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General => Off Topic => Topic started by: vint on June 08, 2022, 08:19:01 PM

Title: Setting up a partition for linux snapshots on WD 1tb passport
Post by: vint on June 08, 2022, 08:19:01 PM
I purchased a WD 1 tb external hdd and I use it for W7 backups and disc images.  How do I partition it so it can be used for Linux Lite snapshots.  I dual boot W7hp with LL 5.8.  I have files and such from windows on it right now that I don't want to loose.  Is it possible to partition some of it for linux.

God Bless Texas
Title: Re: Setting up a partition for linux snapshots on WD 1tb passport
Post by: trinidad on June 09, 2022, 12:49:13 PM
I've done it, but not for many years, and in some ways that part of my brain has become abandonware just like the software I used back then to do it, (maybe ext2fs & double commander for Windows) to map the partition as a separate drive. Because you are using it for Windows backup you must defragment it and do the partitioning from Windows first and probably format the Linux part as fat32. There are many nit-picky and qualifying factors involved in the process. I would search and then ask at W7 forum.


Title: Re: Setting up a partition for linux snapshots on WD 1tb passport
Post by: stevef on June 09, 2022, 01:05:41 PM
Repartitioning drives is usually ok but there is some risk of data loss.
You may want to save any data on the Windows partition you really can't afford to lose elsewhere before starting.

Boot up Linux Lite
Assuming the WD 1TB is a straight forward USB disk plug it in.

Click Menu -> Settings -> Disks

This should bring up a window with a list of disks on the LHS and a message saying 'No disk selected' in the space on the right.

Check the LHS list of disks section and click on the WD 1TB external HD.
Double check you have selected the correct drive.

The RHS will be a graphic showing the volume partitions and status.
Above the graphic is information related to the physical disk
Below the graphic is information related to the partitions.
If there are multiple partitions click each to try to determine what it does.

Edit -> If you don't understand what each does report back.

The largest will be likely be the one where you are saving W7 backups.

Look at the 'Contents' & 'Partition Type' of the largest partition.
If the Contents = Ext4 and the Type = Linux Filesystem then it would be suitable but that's unlikely and you will need to shrink it to make some room.
You will need to balance how much to shrink the Windows partition to allow it still to be useful, while creating enough space for the Linux snapshots.

If the Windows partition is mounted then there should be an indication of how much free space the partition has is under 'Size' (below the graphic).
If it is umounted, then you need to temporarily mount it using the button with the triangular mark below the graphic to get this information.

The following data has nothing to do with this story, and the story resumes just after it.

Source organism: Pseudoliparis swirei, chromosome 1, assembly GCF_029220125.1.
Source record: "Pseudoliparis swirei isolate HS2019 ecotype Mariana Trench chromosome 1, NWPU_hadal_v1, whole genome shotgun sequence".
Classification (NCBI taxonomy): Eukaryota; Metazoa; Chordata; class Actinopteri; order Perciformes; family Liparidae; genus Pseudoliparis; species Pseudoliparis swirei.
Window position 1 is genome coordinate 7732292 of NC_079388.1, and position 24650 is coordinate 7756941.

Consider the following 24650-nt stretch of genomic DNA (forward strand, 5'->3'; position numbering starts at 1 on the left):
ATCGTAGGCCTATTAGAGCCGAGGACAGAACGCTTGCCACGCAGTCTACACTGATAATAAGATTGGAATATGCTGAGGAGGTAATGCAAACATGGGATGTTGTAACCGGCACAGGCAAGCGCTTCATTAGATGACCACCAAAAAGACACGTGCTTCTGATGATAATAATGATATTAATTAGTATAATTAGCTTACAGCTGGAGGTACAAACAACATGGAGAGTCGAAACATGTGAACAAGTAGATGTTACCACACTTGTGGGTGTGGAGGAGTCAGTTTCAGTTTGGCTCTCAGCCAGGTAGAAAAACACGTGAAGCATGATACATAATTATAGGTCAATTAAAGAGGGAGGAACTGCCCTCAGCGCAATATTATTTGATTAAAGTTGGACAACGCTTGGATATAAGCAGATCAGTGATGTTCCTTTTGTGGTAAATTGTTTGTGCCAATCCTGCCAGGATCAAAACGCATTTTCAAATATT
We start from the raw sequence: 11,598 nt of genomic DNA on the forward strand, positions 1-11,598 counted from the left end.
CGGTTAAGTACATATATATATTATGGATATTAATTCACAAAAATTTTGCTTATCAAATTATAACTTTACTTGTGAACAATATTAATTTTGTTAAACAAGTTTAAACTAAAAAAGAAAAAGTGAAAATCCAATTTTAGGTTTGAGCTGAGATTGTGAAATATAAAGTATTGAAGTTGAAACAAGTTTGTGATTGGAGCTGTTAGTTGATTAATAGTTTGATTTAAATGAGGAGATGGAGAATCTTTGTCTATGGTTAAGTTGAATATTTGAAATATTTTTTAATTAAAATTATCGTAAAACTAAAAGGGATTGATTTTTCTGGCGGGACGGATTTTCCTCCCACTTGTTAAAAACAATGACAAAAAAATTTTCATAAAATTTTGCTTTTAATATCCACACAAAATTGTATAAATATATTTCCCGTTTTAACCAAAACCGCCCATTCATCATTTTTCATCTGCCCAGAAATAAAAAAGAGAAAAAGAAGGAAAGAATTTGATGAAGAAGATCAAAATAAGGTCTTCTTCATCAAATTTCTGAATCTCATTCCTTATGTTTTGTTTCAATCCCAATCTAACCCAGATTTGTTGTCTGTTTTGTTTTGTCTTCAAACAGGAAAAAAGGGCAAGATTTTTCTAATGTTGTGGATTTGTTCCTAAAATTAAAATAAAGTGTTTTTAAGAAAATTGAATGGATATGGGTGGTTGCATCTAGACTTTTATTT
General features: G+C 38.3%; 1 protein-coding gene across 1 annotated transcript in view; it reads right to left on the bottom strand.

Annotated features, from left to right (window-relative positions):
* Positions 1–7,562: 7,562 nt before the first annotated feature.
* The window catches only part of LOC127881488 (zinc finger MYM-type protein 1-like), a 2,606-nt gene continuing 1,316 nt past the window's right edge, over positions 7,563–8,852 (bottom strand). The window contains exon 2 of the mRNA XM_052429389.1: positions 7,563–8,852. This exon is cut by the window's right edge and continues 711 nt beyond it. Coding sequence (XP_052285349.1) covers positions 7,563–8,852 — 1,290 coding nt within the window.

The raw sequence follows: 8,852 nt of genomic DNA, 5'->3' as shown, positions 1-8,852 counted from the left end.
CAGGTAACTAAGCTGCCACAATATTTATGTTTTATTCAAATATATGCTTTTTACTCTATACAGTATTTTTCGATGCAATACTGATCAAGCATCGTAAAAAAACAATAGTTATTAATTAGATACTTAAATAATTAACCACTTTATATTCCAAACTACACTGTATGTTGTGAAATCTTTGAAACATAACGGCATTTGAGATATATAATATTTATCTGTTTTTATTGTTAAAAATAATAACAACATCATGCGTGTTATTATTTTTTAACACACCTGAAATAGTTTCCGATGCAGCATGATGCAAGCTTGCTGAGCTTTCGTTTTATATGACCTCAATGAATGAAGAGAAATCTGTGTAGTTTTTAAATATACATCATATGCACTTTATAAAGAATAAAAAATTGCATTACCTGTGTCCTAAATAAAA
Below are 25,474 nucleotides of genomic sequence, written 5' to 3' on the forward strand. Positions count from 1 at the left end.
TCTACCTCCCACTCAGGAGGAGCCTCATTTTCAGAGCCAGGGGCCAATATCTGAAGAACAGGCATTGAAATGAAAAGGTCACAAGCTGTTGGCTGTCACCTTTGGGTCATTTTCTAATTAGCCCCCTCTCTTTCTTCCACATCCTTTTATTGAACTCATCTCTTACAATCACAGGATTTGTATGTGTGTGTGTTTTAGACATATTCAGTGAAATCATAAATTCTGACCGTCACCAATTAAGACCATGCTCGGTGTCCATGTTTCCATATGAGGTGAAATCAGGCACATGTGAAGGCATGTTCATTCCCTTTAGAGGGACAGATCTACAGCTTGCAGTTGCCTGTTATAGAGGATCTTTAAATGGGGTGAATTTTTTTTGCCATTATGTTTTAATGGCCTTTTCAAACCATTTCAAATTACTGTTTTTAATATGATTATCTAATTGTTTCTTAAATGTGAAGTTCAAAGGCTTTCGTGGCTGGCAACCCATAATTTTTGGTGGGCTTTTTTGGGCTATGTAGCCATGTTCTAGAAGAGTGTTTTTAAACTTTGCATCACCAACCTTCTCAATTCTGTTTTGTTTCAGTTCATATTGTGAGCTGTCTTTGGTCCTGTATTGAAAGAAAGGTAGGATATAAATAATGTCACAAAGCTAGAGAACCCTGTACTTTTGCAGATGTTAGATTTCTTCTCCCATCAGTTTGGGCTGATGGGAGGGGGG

Having decided how small you want to make the windows partition ensure it is unmounted (with the button with the square if necessary) so that the Contents states 'Not Mounted'.

Ensuring the correct partition is selected, click the button with the cogs to bring up a menu of possible things to do with the partition.

select Resize - this brings up a graphic to set the new smaller size of the Windows partition along with suitable warnings of the risk.
When setting the size remember to leave enough space for the current W7 contents plus some expansion.
'Free Space' on this graphic refers to the free space you are creating for your Linux snapshots, not how much free space will be on the shrunken partition.

Clicking Resize will action the change - wait for this to complete

Select the new 'Free Space' you just made and then click the button with the + symbol to create a new partition in that space.
Ensure the size is maximum then click next.
Give the Volume a name (if you want) and ensure the Type 'Internal disk for use with Linux only (ext4)' is selected

Clicking Create will action this change and your drive will now have a (smaller) Windows space and an Ext4 partition which something like timeshift can use.
Title: Re: Setting up a partition for linux snapshots on WD 1tb passport
Post by: trinidad on June 09, 2022, 03:06:32 PM
I do NOT recommend repartitioning the external disk from Linux since you are using it for Windows 7 backups. It may not restart from Windows 7 afterwards if you are booting it with the system, or dump you into boot repair or just error out and force an MS fix on you when you plug it back in that will overwrite your Linux changes. Do the initial re-partitioning with Windows first. Once that is done you will probably be able to use Linux to set the new partition type so your LL can use part of it for backups. But by all means, if you must, forge onward as Steve describes and slam MS with the power of Linux until it dies like a lot of other unfortunate people actually do. You have noted that you wish to preserve your Windows 7 functionality on the drive. Defragment and partiton the disk from Windows. Make the new partion free space or fat32. Shut down Windows. Boot Linux and make the partition ext4 if you like, though that is not neccessary either for Linux backups.

Title: Re: Setting up a partition for linux snapshots on WD 1tb passport
Post by: vint on June 10, 2022, 07:12:15 PM
Thanks for the awesome info gentleman, this a lot to digest.  I read somewhere that snapshots had to be backed up to ext4 that is the reason for the inquiry.  It might be easier to purchase another external drive just for Linux Lite.  The thing is I have almost 900gb unused on the drive

Best regards, Vint